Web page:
In Emile Zola’s Nana the heroine, a high-class courtesan of the Parisian demimonde, is likened to “those monsters of ancient times whose fearful domains were covered with skeletons;” her beauty is poisonous, like “a rising sun shining down on a field of carnage;” always the victor, she remains “as unconscious of her actions as a splendid animal,” reigning over a host of ruined men, who fall from her hands “like ripe fruits… lie rotting on the ground.”
Like her possible namesake, the heroine of Jean-Luc Godard’s Vivre sa vie (1962) is a victim of the society’s increasing commodification of feminine attributes. Wearing her hair in a sleek, Flapper bob, this Nana also recalls Louise Brooks’s character in Pandora’s Box (1929), whose lethal sexuality eventually blindfolds her to danger, and dies at the hand of Jack the Ripper. Nana, though a striking beauty, lacks the skill of coquetry and the air of conspiratorial knowingness peculiar to an archetypal femme fatale, and is thus portrayed in a more sympathetic light, as an aspiring actress sidetracked to the seedy world of prostitution. Her expressive eyes, apt nonetheless to stare abstractedly and inscrutably at a distance, are cracks of her composed veneer: into these cracks we see a tender soul susceptible to the pain of her kind (she is moved to tears when seeing Carl Theodor Dreyer’s The Passion of Joan of Arc), and we see how she laughs at a man’s joke and breaks into an impromptu dance to the jukebox music – there is a child in her that is impervious to the travails of the adult world.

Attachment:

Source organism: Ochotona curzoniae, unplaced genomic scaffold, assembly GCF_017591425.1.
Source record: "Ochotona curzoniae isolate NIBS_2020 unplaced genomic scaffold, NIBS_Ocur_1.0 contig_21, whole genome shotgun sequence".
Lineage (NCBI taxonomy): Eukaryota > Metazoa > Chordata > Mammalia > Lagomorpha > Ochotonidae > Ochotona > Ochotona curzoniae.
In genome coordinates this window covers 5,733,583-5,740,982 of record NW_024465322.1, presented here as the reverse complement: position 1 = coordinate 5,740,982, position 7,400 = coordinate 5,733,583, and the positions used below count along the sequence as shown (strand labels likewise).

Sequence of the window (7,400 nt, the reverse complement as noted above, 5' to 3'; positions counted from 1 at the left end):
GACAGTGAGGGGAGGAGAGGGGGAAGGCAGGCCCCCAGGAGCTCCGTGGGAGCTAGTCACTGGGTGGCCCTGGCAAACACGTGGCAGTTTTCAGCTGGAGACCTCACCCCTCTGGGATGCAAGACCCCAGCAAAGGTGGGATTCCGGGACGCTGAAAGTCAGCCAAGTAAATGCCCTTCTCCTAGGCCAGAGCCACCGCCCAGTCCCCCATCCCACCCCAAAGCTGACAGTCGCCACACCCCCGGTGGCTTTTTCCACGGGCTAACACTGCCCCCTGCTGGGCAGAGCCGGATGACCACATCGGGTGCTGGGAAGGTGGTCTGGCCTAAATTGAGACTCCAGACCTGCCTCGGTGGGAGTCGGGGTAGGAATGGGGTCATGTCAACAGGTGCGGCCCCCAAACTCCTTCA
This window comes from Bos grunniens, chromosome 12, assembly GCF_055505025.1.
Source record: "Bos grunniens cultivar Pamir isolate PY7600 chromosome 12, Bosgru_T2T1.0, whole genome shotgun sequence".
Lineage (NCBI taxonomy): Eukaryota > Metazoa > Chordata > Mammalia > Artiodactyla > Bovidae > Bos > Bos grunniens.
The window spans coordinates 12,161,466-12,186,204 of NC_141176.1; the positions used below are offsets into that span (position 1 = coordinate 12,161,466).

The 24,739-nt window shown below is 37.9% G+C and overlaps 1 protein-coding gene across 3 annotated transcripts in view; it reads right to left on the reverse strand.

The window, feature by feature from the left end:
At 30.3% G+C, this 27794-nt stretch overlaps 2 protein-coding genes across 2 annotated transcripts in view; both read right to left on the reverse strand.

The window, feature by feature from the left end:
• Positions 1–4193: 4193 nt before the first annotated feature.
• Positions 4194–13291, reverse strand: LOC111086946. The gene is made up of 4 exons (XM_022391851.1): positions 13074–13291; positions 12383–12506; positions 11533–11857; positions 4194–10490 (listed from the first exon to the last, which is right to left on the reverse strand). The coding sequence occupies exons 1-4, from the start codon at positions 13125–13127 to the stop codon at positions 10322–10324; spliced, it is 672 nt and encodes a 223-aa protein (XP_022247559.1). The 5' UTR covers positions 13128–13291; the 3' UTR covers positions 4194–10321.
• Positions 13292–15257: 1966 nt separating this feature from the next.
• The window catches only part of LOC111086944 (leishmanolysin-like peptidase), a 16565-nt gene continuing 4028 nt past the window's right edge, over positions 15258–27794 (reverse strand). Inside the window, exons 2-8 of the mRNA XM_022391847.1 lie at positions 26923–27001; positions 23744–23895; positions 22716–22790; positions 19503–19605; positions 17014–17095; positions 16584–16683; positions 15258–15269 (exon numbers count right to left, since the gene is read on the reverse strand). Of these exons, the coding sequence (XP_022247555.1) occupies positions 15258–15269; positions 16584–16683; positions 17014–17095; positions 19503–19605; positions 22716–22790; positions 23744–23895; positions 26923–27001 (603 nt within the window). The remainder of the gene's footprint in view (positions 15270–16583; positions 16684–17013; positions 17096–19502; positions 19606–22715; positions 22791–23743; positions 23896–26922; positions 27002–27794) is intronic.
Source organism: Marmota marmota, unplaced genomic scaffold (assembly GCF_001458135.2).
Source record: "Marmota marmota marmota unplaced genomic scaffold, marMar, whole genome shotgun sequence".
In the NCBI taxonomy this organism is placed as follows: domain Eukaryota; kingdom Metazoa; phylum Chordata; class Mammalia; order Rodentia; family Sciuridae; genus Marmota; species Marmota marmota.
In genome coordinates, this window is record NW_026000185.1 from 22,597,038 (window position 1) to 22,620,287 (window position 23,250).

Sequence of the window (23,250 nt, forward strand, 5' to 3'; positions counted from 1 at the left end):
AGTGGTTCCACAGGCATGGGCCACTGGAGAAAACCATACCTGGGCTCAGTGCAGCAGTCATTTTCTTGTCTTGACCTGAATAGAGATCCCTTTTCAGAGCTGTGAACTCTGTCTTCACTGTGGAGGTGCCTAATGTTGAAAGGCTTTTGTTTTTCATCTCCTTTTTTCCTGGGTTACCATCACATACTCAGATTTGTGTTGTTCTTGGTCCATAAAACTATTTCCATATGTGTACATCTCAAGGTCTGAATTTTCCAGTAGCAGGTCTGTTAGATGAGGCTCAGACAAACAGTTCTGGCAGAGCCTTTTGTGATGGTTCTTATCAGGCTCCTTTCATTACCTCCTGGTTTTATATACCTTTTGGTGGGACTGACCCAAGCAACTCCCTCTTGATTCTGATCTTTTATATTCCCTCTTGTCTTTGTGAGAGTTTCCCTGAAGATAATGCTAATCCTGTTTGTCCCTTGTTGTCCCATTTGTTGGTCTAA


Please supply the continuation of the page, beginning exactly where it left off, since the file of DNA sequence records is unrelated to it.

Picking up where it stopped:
The film is composed of twelve chapters, most of which are brief and fragmentary, and end in an inconclusive note. This desultory narrative style is accompanied by an austere, at times voyeuristic photography by Raoul Coutard, whose previous works with Godard (Une femme est une femme, A bout de souffle) reveal a more capricious and idiosyncratic manner that complements the latter’s jauntily erratic storytelling. The general tone of this film is comparatively subdued and contemplative; its character study centralises on a subject that is stubbornly elusive – the opening credits of the film, which show only the rear and the profile of Nana, are symbolic in indicating her dogged impenetrableness – and yet we are readily commiserative of her suffering and tragic fate. Our relation with the protagonist yields both a connection and a rupture: not much information of Nana can be gleaned through those sparse chapters, but enough to intrigue us that the lack of knowledge invariably succeeds in doing.
This uncertain balance between the known and the unknown is at the core of Nana’s conversation with a philosopher, played by Brice Parain, Godard’s philosophy teacher. They discourse on the paradox of language – it is both a means of communication and an insuperable barrier to conveying what really is on a person’s mind – to which the philosopher’s stance is one of resignation, since it is not until one is on the brink of death that language is suddenly and decidedly transcended. The fact that men cannot live without language is often presented as first a dubious premise that Godard, in his films, sets out to dispute: there are in the characters’ obstinate laconicness and occasional whimsical display a defiance for the accessibility of language; but after casting about vainly for probable substitutes, it is language, of the most fractured kind, that they ultimately submit to.